Bomber Command now swung north to help open the approaches to Antwerp. The real key to Antwerp was Walcheren. This island fortress, about nine miles in length and about the same distance in breadth, had one weakness – it was almost entirely below sea level. Bomber Command was requested to breach the protecting sea wall to inundate the powerful inland batteries and thus open the way for amphibious assault across the Scheldt. Operations began in daylight on 3 October when eight waves of thirty Lancasters attacked Westkapelle, the most western promontory of the island. Here the sea wall was more than 200 feet thick at its base, tapering upwards to a thickness of 60 feet at the top, but a breach was quickly made and water poured through, swamping four batteries and threatening seven others as it spread over the island. A small force of Lancasters following up with 12,000-pound ‘Tallboy’ bombs was able to return without bombing and the operation earned Montgomery's praise as one of ‘truly magnificent accuracy.’ In subsequent attacks the British bombers cut the wall east and west of Flushing on the south side of the island and at Veere on the eastern side. By the end of October Bomber Command had flown a total of 3200 sorties and dropped over 10,000 tons of bombs on the sea walls, gun batteries, and enemy strongpoints. The batteries were difficult targets and the weather was frequently atrocious, but crews did their best and their attacks were certainly a great help to the land and sea forces in the final clearance of the Scheldt estuary.
During the autumn and winter months substantial support was given to the Allied armies fighting their way towards the Rhine. On 7 October seven hundred Lancasters and Halifaxes attacked the towns of Cleve and Emmerich, south-east of Nijmegen on the flank of the British Second Army. There was tremendous destruction at both targets. The same day Lancasters of No. 617 Squadron, using ‘Tallboys’, broke the Kembs Dam on the Upper Rhine, north of Basle; this attack was made at the request of the Americans, who feared the Germans would open the sluice gates to let loose a great flood of water when their troops attempted to cross the river. In mid-November Bomber Command gave further assistance to the United States First and Ninth Armies in their advance against German positions on the line of the River Roer. In preparation for the ground attack, 1130 British aircraft bombed the towns of Duren, Julich, and Heinsburg just behind the front in order to disrupt communications and destroy enemy troop concentrations, stores, and supply depots. All three towns were practically wiped out.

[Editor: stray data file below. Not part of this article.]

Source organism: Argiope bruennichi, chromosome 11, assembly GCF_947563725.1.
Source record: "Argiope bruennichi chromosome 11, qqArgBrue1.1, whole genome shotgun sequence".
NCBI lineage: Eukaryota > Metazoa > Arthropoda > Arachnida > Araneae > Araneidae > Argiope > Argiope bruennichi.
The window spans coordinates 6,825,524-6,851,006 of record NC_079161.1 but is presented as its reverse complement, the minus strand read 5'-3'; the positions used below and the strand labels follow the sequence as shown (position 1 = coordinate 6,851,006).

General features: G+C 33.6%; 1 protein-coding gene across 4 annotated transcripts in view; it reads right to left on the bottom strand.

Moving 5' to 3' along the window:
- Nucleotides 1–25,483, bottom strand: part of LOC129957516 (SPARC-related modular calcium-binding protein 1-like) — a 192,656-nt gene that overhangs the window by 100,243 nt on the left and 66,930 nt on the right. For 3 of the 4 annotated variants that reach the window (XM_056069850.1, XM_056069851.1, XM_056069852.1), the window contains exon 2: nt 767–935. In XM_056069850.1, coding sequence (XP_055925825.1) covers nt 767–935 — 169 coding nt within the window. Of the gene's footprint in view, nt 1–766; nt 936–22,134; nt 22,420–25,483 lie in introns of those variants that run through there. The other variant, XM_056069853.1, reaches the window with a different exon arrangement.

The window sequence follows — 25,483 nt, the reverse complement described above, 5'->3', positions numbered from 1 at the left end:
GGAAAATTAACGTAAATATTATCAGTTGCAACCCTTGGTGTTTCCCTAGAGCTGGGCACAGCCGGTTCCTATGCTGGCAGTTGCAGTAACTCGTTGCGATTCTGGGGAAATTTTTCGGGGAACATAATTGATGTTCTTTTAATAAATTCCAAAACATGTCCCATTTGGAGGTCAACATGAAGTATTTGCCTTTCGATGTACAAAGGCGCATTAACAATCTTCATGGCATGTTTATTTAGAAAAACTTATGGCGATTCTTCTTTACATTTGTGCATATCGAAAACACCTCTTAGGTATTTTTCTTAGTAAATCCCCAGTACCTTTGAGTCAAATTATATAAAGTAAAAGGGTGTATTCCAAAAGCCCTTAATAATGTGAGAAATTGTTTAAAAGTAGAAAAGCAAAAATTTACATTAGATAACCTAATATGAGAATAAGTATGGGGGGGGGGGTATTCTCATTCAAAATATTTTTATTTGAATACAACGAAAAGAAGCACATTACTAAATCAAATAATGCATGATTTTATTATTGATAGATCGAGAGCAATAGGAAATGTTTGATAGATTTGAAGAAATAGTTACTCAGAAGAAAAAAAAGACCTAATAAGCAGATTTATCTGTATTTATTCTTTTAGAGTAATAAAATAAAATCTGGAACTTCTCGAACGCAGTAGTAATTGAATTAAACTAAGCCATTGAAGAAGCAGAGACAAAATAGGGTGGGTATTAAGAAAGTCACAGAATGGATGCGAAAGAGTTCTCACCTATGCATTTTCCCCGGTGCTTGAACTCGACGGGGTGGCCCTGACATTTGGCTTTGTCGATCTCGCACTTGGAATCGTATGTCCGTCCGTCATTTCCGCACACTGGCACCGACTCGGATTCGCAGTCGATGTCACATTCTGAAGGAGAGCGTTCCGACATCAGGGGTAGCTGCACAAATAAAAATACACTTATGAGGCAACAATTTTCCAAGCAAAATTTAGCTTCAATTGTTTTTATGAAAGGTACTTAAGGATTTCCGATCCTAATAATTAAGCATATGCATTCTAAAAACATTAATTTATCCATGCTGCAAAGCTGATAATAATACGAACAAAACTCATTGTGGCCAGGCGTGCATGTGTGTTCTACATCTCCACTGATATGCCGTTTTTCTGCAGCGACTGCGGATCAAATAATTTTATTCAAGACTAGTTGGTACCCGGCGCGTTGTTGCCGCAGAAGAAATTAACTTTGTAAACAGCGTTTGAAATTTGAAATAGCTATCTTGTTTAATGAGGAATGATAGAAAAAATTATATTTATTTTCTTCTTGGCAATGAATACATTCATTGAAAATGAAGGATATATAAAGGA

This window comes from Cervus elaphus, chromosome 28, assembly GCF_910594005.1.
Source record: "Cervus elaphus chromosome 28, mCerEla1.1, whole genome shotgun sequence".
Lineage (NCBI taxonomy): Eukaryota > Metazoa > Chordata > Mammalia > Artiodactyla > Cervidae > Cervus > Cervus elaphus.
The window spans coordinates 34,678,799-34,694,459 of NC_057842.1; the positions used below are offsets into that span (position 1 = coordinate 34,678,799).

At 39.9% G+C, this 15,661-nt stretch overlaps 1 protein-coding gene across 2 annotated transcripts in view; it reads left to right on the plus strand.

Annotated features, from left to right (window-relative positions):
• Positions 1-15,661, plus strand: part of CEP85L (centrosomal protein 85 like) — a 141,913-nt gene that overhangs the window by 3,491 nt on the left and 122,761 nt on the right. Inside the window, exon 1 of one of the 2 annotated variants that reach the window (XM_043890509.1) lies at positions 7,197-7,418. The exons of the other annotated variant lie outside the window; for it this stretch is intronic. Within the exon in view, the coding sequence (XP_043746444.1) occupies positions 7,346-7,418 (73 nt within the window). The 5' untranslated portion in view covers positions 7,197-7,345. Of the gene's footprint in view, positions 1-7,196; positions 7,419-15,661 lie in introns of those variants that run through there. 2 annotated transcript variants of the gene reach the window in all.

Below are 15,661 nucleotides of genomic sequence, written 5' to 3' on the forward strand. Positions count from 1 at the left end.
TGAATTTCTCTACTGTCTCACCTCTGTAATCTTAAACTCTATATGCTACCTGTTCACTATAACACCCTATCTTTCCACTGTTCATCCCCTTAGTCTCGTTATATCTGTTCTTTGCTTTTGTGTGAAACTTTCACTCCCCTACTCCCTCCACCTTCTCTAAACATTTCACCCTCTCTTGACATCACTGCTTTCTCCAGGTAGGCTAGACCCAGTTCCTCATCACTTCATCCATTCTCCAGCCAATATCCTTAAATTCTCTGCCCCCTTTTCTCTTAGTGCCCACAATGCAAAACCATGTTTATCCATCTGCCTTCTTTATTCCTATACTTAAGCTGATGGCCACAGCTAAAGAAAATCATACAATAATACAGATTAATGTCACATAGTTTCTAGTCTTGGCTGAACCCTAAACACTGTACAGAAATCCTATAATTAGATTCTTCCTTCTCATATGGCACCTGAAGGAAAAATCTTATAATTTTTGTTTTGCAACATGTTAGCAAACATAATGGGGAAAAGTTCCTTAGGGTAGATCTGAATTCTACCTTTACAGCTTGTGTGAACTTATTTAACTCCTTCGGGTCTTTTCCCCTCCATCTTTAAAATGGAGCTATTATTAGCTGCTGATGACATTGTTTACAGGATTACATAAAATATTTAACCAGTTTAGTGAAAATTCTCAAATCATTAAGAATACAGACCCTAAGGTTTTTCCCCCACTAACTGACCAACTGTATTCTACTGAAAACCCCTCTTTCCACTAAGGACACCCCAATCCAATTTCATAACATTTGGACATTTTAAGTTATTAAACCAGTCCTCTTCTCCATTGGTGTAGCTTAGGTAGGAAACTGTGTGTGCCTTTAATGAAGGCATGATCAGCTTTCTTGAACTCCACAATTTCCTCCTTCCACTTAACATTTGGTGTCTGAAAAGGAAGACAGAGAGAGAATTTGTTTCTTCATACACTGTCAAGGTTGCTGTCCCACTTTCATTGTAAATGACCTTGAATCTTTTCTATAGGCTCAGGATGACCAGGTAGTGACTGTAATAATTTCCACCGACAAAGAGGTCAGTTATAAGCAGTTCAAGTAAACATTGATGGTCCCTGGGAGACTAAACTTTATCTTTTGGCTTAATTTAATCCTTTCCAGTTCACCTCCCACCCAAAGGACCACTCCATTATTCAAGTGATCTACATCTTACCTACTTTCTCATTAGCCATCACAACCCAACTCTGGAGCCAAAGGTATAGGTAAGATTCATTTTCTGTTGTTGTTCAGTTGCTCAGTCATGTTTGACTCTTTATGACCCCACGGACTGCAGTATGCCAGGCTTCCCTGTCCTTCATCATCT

When the Germans counter-attacked in the Ardennes RAF bombers operated intensively over and behind the battle area. On 26 December, at a critical point in the fighting, 300 Lancasters and Halifaxes bombed the important road centre of St. Vith, completely page 347 blocking it with rubble and seriously hindering enemy movement forward; a few days later an attack on German concentrations at Houffalize inflicted severe losses. Behind the front, rail targets at Bonn, Coblenz, Munchen-Gladbach, Rheydt, and Trier were all heavily bombed; in the last week of December British crews dropped nearly 13,000 tons of bombs on such objectives. After the war German Minister Speer declared: ‘Transport difficulties were decisive in causing the swift breakdown of the Ardennes offensive – the most advanced railheads of the Reichsbahn were withdrawn further and further back during the offensive owing to the continuous air attacks.’
In the subsequent fighting west of the Rhine, Bomber Command gave further demonstrations of its striking power in support of the armies. The heavy raids on Cleve, Goch, and Wesel were particularly effective in opening the way for assault by the British and Canadian armies; attacks on bridges, strongpoints, and key communication centres also helped to speed the advance.